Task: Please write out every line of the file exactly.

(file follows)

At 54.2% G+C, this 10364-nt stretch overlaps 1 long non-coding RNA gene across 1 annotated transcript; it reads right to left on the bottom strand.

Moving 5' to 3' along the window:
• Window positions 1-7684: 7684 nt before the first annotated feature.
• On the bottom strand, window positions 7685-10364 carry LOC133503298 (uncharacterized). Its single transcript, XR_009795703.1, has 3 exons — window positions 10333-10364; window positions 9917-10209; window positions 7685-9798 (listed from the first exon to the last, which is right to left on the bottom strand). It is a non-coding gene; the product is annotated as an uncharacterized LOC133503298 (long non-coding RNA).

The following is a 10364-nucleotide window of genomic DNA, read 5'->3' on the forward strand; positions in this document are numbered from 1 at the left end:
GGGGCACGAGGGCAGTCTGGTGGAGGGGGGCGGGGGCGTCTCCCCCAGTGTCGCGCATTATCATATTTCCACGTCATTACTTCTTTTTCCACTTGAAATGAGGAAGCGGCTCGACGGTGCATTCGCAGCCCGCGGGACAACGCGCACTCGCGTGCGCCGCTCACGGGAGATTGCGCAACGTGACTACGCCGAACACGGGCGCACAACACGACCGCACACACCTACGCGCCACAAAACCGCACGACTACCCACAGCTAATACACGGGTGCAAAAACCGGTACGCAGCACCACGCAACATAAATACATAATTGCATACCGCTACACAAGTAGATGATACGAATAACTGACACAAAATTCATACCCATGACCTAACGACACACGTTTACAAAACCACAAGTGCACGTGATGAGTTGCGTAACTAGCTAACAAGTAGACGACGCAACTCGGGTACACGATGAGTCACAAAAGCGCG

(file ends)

At 54.2% G+C, this 10364-nt stretch overlaps 1 long non-coding RNA gene across 1 annotated transcript; it reads right to left on the bottom strand.

Moving 5' to 3' along the window:
• Window positions 1-7684: 7684 nt before the first annotated feature.
• On the bottom strand, window positions 7685-10364 carry LOC133503298 (uncharacterized). Its single transcript, XR_009795703.1, has 3 exons — window positions 10333-10364; window positions 9917-10209; window positions 7685-9798 (listed from the first exon to the last, which is right to left on the bottom strand). It is a non-coding gene; the product is annotated as an uncharacterized LOC133503298 (long non-coding RNA).

The following is a 10364-nucleotide window of genomic DNA, read 5'->3' on the forward strand; positions in this document are numbered from 1 at the left end:
GGGGCACGAGGGCAGTCTGGTGGAGGGGGGCGGGGGCGTCTCCCCCAGTGTCGCGCATTATCATATTTCCACGTCATTACTTCTTTTTCCACTTGAAATGAGGAAGCGGCTCGACGGTGCATTCGCAGCCCGCGGGACAACGCGCACTCGCGTGCGCCGCTCACGGGAGATTGCGCAACGTGACTACGCCGAACACGGGCGCACAACACGACCGCACACACCTACGCGCCACAAAACCGCACGACTACCCACAGCTAATACACGGGTGCAAAAACCGGTACGCAGCACCACGCAACATAAATACATAATTGCATACCGCTACACAAGTAGATGATACGAATAACTGACACAAAATTCATACCCATGACCTAACGACACACGTTTACAAAACCACAAGTGCACGTGATGAGTTGCGTAACTAGCTAACAAGTAGACGACGCAACTCGGGTACACGATGAGTCACAAAAGCGCG